Perhaps the holiest place under the Church’s purview is the Church of the Holy Sepulchre. The Greek Orthodox Church owns the land on which the site is built, though its administration is divided between six Christian denominations – the Catholics, Armenian Orthodox, Syrian Orthodox, Egyptian Coptics and Ethiopians.
Although the Greek Orthodox Church tends to get along well with other Christian denominations, the site has a history of flaring tensions.
In 1853, the sultan at the time issued a “status quo” decree at the Sepulchre, requiring that all six denominations agree on any structural changes to the church. This jigsaw of responsibility resulted in a deadlock in which changes cannot be agreed upon, including important ones such as the construction of a fire escape to supplement the Sepulchre’s single entrance.
The symbol of the Sepulchre’s status quo quagmire is a famous ladder, which was placed against a wall during the 1800s and has remained there ever since because no faction has the authority to remove it.
Even slight structural changes have incited clerical violence. When an Egyptian monk in 2002 attempted to move his chair into the shade, it provoked a brawl with the Ethiopians, who rejected his jurisdiction over the area. However, such incidents are relatively rare, and the shared administration of the Church generally proceeds in good faith.
The Greek Orthodox Church bears the largest share of responsibility for the Holy Sepulchre, and counts several holy relics among its treasures there. Under glass can be seen what is said to be part of John the Baptist’s skull, and the hand of Mary Magdalene.
GREEK CLERGY, ARAB LAITY
Besides the Church’s devotion to maintaining the holy places, Patriarch Theophilos said its responsibility is to “take care of the various Orthodox communities all over – Israel, the Palestinian territories and the Hashemite Kingdom of Jordan”.
However, there have been accusations that too much time is dedicated to the holy places, and that the Church’s flock is a secondary concern.
“Some say the Catholics, for example, do much more for educational, medical and charity work than the Greek Orthodox Church”, said Daniel Rossing, Executive Director of the Center for Jewish-Christian Relations. “They say the [Orthodox Church] gives too much emphasis to the holy places”.
Another concern is that the Arab laity is not well-represented in the Church’s leadership, which tends to be mainly Greek.
Rabbi David Rosen of the American Jewish Committee said it’s an ancient problem. “There has been historical tension between the leadership and the laity [regarding this issue]. It is the only Christian denomination in the Holy Land whose leadership is not from its rank and file. All the churches led by Arab clergy, except for this one”.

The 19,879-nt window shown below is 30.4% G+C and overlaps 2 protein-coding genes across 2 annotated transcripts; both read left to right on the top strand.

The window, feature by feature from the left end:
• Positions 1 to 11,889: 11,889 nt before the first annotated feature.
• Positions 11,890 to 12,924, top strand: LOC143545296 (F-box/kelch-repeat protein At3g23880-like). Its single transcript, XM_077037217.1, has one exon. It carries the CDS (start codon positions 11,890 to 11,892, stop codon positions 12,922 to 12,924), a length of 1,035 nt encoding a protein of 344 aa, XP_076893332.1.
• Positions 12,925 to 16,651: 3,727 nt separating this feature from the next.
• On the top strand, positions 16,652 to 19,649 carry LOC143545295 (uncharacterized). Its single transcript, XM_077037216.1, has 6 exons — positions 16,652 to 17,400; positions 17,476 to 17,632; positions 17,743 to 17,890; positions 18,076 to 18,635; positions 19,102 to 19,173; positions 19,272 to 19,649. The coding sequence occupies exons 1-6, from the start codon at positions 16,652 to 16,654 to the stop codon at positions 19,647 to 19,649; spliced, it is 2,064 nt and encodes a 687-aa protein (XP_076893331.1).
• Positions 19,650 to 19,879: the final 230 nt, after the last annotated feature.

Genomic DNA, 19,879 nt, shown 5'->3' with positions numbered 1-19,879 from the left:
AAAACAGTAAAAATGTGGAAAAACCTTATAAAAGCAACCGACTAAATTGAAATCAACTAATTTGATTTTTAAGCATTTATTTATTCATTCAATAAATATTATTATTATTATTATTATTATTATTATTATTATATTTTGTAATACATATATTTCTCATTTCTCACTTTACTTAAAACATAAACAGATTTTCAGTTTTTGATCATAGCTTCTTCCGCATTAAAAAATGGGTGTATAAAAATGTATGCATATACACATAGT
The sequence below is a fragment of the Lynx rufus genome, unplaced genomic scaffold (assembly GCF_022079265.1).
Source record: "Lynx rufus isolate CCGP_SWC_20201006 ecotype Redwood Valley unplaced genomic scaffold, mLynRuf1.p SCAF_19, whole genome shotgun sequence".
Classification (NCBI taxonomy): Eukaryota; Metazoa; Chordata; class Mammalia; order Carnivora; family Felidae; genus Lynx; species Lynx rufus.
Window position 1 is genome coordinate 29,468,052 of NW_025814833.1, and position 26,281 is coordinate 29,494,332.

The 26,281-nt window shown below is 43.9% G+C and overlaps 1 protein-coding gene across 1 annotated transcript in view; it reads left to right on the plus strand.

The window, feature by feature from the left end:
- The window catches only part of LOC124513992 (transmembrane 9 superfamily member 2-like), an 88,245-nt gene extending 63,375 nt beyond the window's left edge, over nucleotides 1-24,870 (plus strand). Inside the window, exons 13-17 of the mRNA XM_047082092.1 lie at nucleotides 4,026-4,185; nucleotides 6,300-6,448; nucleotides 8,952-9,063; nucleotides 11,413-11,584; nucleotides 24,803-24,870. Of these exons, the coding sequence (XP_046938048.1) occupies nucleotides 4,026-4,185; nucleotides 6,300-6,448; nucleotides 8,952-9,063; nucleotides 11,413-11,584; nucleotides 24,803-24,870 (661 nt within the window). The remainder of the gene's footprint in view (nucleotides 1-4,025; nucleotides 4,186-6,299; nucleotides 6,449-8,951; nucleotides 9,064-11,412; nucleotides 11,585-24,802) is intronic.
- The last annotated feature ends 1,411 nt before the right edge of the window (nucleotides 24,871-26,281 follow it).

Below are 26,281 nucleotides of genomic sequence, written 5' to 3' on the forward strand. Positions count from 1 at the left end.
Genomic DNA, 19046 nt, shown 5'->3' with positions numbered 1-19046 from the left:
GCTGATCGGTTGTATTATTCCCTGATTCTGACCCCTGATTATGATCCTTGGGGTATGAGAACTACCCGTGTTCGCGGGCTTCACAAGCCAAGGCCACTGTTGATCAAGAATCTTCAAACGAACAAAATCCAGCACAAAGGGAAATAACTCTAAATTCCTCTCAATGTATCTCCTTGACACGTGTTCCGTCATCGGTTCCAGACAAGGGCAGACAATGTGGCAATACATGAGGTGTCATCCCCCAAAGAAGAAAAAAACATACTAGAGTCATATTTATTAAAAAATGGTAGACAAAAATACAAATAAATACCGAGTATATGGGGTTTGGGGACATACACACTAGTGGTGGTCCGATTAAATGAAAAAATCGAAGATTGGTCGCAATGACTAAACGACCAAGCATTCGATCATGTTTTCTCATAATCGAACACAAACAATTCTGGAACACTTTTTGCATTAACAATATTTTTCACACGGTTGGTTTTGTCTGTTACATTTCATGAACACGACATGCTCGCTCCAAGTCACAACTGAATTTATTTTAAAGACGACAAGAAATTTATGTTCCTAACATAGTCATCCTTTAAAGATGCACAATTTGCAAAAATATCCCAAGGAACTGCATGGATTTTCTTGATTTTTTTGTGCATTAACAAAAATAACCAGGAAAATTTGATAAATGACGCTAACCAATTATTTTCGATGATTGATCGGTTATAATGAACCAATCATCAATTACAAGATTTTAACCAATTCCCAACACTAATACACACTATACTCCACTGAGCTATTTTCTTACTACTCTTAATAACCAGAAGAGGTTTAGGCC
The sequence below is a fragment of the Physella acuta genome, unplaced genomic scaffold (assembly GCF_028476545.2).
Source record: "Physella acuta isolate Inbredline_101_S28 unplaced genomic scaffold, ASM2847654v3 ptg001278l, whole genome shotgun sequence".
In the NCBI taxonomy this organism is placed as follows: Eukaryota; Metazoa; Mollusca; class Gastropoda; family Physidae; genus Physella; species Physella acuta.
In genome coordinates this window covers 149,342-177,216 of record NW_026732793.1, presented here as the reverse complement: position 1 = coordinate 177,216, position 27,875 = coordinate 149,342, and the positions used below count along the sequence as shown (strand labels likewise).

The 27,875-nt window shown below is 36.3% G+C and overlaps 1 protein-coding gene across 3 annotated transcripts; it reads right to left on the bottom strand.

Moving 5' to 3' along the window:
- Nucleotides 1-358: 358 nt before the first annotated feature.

Rosen suggested that the clergy remains overwhelmingly Greek because the Church sees its mission as a continuation of original Christianity. “If you ask the leadership, or the Church anywhere in the world, they will tell you it’s an historical Church, and its significance goes far beyond the local ethnic constituency. It’s part of its historic identity and responsibility.
“But if you ask the majority of the Orthodox faithful in the area”, he continued, “they think the clergy should represent the ethnic community. This has been a source of tension for as long as anyone can remember”.
Patriarch Theophilos called these claims “totally untrue”.
“In the past there have been problems, but it doesn’t mean the Patriarchate is not looking after its flocks. We’ve taken initiatives to promote education, to built schools.
“Right now there are two members of the Holy Synod who are Arab”, he said. “It’s just a matter of time”.
A notable figure fighting for Arab rights in the Orthodox Church was Theodosios, originally named Atalla Hanna, who was appointed Archbishop in 2005. He was only the second Palestinian to hold that rank in the church’s history.
Although Theodosios declined to comment on the current relationship between the Arab laity and the Greek clergy, before his appointment as Archbishop he was an infamous figure in Greek Orthodox circles.
Theodosios gained popularity with the Arab laity for his fiery denunciations of the Israeli occupation, to the point that in 2002 he was briefly arrested by the Israeli authorities on suspicion of “incitement” and links with terrorist organizations.
The Church clergy was unhappy with Theodosios stance, seeking as always to maintain good relations with the authorities in control.
“Our position here has been always to contribute as much as we can to peace, mutual coexistence, tolerance”, said Patriarch Theophilos.